Some of the best Christmas television in recent years has been provided by today’s History Centre Hero. Who can forget the Vicar Of Dibley Christmas specials – particularly the last one in 2006 when the character of Geraldine Granger finally fell in love and got married?
Dawn French has had a long career as a nationally renowned comedian, mostly in TV but also in film and theatre, writing and performing sketch shows with Jennifer Saunders and other major comedians of the alternative comedy scene.
But her one role most likely to be discussed by future historians is that of Geraldine Granger in the BBC comedy sitcom ‘The Vicar of Dibley’ which ran from 1994-2007. Two years after women were first allowed to become priests in the Church of England, this award winning series made her into a sort of patron saint for professional women.
It had a huge impact on getting them generally accepted in the last of the traditional professions, and if sexist attitudes at work continued, perhaps she at least made it easier for women to laugh it off; watching from the sofa Geraldine’s troubles with an array of characters in a fictional Oxfordshire village.
Dawn French was born in Holyhead in Wales in 1957. Her parents were from Plymouth, and though they moved often as her father was in the RAF, she stayed in the city during term time at St Dunstan’s Abbey School (now merged with Plymouth College) on North Road West.
When she was eighteen her talent for public speaking was spotted by local MP Michael Foot during a debating competition. He nominated her for a scholarship to spend a year in the USA at an independent school in New York, a period she drew upon in her novel According to Yes (2015).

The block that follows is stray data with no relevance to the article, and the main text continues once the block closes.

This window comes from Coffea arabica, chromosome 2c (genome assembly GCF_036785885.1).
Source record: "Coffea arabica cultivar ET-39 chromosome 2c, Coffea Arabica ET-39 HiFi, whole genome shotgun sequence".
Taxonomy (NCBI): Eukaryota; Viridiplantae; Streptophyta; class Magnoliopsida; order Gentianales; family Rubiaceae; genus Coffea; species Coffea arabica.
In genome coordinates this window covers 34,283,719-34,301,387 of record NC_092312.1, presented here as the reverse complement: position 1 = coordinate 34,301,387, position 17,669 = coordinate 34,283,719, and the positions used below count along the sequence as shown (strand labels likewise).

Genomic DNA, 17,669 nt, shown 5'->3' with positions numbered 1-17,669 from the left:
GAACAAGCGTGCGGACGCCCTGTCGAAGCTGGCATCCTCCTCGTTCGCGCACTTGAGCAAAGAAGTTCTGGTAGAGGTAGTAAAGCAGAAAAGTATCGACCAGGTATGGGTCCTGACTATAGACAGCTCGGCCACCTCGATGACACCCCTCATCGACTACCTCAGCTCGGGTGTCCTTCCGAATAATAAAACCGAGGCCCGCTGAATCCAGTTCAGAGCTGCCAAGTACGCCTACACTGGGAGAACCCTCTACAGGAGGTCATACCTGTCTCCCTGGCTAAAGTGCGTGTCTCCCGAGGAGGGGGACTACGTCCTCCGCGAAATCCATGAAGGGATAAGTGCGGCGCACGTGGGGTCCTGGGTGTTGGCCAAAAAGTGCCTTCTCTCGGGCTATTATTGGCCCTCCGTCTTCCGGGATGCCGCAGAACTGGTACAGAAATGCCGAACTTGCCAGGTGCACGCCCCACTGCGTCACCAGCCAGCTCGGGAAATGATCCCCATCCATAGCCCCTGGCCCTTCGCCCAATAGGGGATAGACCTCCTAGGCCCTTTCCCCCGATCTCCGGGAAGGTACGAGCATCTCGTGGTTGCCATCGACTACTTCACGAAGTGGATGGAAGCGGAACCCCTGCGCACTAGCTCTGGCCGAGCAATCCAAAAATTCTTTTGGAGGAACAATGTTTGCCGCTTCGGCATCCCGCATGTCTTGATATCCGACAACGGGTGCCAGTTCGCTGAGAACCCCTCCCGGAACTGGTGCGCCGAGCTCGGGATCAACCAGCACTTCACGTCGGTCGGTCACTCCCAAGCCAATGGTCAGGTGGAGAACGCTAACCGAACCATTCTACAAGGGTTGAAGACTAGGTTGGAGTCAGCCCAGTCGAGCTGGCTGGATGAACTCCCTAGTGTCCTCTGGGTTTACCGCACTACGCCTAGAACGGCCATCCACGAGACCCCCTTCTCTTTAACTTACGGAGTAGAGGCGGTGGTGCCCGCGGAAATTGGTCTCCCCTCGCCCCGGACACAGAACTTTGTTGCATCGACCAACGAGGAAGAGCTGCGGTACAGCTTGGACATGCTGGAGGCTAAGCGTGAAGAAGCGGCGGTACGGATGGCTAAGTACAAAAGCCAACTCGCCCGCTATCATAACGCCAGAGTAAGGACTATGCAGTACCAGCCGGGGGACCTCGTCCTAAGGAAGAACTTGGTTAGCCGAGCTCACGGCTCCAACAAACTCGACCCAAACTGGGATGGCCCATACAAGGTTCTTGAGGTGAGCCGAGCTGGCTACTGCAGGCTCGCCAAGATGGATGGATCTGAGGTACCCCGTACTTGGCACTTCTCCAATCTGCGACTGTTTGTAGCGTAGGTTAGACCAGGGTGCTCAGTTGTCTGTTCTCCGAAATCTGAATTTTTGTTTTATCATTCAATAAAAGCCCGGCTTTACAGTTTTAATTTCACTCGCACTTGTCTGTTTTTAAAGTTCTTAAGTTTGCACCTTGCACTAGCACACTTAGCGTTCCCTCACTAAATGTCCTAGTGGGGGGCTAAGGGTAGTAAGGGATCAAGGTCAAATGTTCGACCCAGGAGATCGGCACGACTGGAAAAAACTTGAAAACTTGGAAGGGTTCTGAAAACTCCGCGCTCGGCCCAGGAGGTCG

At the Central School of Speech and Drama in London she was training to be a drama teacher when she met Jennifer Saunders, a comedian with a similar mission to upset chauvinist stereotypes, and began to work on the double act that was so successful as ‘French and Saunders’ (1897-2007). This series of sketches and spoofs on popular culture was given one of the highest budgets in BBC history. Jennifer Saunders’ highly popular sitcom ‘Absolutely Fabulous’ was based on one of their sketches.
After publishing her autobiography Dear Fatty in 2007, Dawn French’s work has concentrated more on her own life experiences. She has written two other novels, and recently toured with her first solo show, ‘Thirty Million Minutes’, when she described how she has spent ‘her whole life vigorously attempting to be a fully functioning female human.’ She now lives in Fowey, Cornwall, and in March 2015 became the first Chancellor of Falmouth University.
Her 2011 best-selling debut novel A Tiny Bit Marvellous is currently being turned into a series for ITV.
In the meantime, you can catch her in a very different role at the end of the festive period when her new four-part drama ‘Delicious’ premieres on Sky1 on 30 December.
Written by Rosemary Babichev.